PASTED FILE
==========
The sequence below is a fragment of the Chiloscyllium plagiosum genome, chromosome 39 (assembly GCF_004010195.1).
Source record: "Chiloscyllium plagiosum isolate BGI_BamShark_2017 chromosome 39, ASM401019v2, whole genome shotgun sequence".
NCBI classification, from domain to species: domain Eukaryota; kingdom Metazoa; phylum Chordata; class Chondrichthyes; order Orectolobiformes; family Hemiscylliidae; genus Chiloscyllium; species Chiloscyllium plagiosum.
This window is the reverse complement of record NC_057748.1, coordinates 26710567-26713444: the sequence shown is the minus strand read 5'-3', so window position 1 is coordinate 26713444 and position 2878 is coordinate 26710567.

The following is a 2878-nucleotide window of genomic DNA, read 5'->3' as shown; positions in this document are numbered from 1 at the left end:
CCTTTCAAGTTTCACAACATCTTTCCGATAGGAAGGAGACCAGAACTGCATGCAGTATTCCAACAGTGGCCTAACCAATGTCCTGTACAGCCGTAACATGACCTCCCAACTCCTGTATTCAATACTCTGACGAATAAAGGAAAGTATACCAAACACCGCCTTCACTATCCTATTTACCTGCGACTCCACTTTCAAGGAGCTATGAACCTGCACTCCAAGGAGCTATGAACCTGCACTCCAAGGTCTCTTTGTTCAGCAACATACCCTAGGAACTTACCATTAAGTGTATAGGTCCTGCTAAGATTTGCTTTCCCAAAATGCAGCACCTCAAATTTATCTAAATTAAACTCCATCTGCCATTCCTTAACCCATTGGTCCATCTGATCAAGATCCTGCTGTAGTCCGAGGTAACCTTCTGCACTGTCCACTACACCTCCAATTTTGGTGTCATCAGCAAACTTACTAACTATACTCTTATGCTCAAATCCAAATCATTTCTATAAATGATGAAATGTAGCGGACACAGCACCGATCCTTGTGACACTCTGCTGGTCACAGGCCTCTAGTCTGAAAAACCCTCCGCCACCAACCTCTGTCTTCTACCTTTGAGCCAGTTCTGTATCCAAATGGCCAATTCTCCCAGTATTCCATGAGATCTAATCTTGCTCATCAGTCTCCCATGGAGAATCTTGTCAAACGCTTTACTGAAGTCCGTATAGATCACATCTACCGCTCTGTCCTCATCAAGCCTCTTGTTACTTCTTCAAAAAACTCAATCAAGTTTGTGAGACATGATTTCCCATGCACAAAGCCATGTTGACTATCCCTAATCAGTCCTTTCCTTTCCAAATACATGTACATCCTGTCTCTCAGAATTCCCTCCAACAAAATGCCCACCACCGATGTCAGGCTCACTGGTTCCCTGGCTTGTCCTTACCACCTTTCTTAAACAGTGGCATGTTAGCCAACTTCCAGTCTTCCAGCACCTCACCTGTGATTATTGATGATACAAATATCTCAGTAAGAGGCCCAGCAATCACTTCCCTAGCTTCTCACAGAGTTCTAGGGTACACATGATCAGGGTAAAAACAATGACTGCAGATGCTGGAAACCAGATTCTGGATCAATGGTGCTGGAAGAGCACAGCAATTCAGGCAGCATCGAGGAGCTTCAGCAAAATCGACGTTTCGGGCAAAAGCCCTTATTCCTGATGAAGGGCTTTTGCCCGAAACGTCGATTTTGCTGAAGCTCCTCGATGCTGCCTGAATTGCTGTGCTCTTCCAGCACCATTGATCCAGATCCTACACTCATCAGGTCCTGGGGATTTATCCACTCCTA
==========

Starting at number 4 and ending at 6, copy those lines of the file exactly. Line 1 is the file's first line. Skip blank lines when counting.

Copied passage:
This window is the reverse complement of record NC_057748.1, coordinates 26710567-26713444: the sequence shown is the minus strand read 5'-3', so window position 1 is coordinate 26713444 and position 2878 is coordinate 26710567.

The following is a 2878-nucleotide window of genomic DNA, read 5'->3' as shown; positions in this document are numbered from 1 at the left end:
CCTTTCAAGTTTCACAACATCTTTCCGATAGGAAGGAGACCAGAACTGCATGCAGTATTCCAACAGTGGCCTAACCAATGTCCTGTACAGCCGTAACATGACCTCCCAACTCCTGTATTCAATACTCTGACGAATAAAGGAAAGTATACCAAACACCGCCTTCACTATCCTATTTACCTGCGACTCCACTTTCAAGGAGCTATGAACCTGCACTCCAAGGAGCTATGAACCTGCACTCCAAGGTCTCTTTGTTCAGCAACATACCCTAGGAACTTACCATTAAGTGTATAGGTCCTGCTAAGATTTGCTTTCCCAAAATGCAGCACCTCAAATTTATCTAAATTAAACTCCATCTGCCATTCCTTAACCCATTGGTCCATCTGATCAAGATCCTGCTGTAGTCCGAGGTAACCTTCTGCACTGTCCACTACACCTCCAATTTTGGTGTCATCAGCAAACTTACTAACTATACTCTTATGCTCAAATCCAAATCATTTCTATAAATGATGAAATGTAGCGGACACAGCACCGATCCTTGTGACACTCTGCTGGTCACAGGCCTCTAGTCTGAAAAACCCTCCGCCACCAACCTCTGTCTTCTACCTTTGAGCCAGTTCTGTATCCAAATGGCCAATTCTCCCAGTATTCCATGAGATCTAATCTTGCTCATCAGTCTCCCATGGAGAATCTTGTCAAACGCTTTACTGAAGTCCGTATAGATCACATCTACCGCTCTGTCCTCATCAAGCCTCTTGTTACTTCTTCAAAAAACTCAATCAAGTTTGTGAGACATGATTTCCCATGCACAAAGCCATGTTGACTATCCCTAATCAGTCCTTTCCTTTCCAAATACATGTACATCCTGTCTCTCAGAATTCCCTCCAACAAAATGCCCACCACCGATGTCAGGCTCACTGGTTCCCTGGCTTGTCCTTACCACCTTTCTTAAACAGTGGCATGTTAGCCAACTTCCAGTCTTCCAGCACCTCACCTGTGATTATTGATGATACAAATATCTCAGTAAGAGGCCCAGCAATCACTTCCCTAGCTTCTCACAGAGTTCTAGGGTACACATGATCAGGGTAAAAACAATGACTGCAGATGCTGGAAACCAGATTCTGGATCAATGGTGCTGGAAGAGCACAGCAATTCAGGCAGCATCGAGGAGCTTCAGCAAAATCGACGTTTCGGGCAAAAGCCCTTATTCCTGATGAAGGGCTTTTGCCCGAAACGTCGATTTTGCTGAAGCTCCTCGATGCTGCCTGAATTGCTGTGCTCTTCCAGCACCATTGATCCAGATCCTACACTCATCAGGTCCTGGGGATTTATCCACTCCTA